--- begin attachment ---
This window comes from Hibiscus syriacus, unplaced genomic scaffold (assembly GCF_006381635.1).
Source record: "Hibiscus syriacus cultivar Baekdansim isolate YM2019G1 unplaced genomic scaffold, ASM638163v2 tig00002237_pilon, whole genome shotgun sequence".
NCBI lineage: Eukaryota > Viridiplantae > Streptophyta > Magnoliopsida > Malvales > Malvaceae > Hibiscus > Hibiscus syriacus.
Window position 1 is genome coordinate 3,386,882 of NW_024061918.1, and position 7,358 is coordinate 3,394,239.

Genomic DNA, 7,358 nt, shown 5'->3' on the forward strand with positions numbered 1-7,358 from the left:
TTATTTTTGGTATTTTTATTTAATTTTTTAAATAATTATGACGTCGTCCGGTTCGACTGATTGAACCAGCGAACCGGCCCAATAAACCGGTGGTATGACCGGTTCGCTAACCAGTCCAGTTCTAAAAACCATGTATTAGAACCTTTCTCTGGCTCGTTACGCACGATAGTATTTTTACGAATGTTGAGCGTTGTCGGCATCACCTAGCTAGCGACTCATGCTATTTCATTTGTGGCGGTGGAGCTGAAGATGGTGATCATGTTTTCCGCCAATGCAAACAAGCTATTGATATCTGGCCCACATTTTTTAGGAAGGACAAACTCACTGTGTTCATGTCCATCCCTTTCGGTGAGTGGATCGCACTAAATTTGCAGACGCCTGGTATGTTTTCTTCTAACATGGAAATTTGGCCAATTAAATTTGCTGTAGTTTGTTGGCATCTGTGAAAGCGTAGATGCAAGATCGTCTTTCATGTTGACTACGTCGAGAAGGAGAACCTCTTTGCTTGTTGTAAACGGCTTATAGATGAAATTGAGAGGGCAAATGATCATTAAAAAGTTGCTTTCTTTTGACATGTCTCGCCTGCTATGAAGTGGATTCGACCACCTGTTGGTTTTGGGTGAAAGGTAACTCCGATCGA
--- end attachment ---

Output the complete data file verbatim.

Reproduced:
This window comes from Hibiscus syriacus, unplaced genomic scaffold (assembly GCF_006381635.1).
Source record: "Hibiscus syriacus cultivar Baekdansim isolate YM2019G1 unplaced genomic scaffold, ASM638163v2 tig00002237_pilon, whole genome shotgun sequence".
NCBI lineage: Eukaryota > Viridiplantae > Streptophyta > Magnoliopsida > Malvales > Malvaceae > Hibiscus > Hibiscus syriacus.
Window position 1 is genome coordinate 3,386,882 of NW_024061918.1, and position 7,358 is coordinate 3,394,239.

Genomic DNA, 7,358 nt, shown 5'->3' on the forward strand with positions numbered 1-7,358 from the left:
TTATTTTTGGTATTTTTATTTAATTTTTTAAATAATTATGACGTCGTCCGGTTCGACTGATTGAACCAGCGAACCGGCCCAATAAACCGGTGGTATGACCGGTTCGCTAACCAGTCCAGTTCTAAAAACCATGTATTAGAACCTTTCTCTGGCTCGTTACGCACGATAGTATTTTTACGAATGTTGAGCGTTGTCGGCATCACCTAGCTAGCGACTCATGCTATTTCATTTGTGGCGGTGGAGCTGAAGATGGTGATCATGTTTTCCGCCAATGCAAACAAGCTATTGATATCTGGCCCACATTTTTTAGGAAGGACAAACTCACTGTGTTCATGTCCATCCCTTTCGGTGAGTGGATCGCACTAAATTTGCAGACGCCTGGTATGTTTTCTTCTAACATGGAAATTTGGCCAATTAAATTTGCTGTAGTTTGTTGGCATCTGTGAAAGCGTAGATGCAAGATCGTCTTTCATGTTGACTACGTCGAGAAGGAGAACCTCTTTGCTTGTTGTAAACGGCTTATAGATGAAATTGAGAGGGCAAATGATCATTAAAAAGTTGCTTTCTTTTGACATGTCTCGCCTGCTATGAAGTGGATTCGACCACCTGTTGGTTTTGGGTGAAAGGTAACTCCGATCGA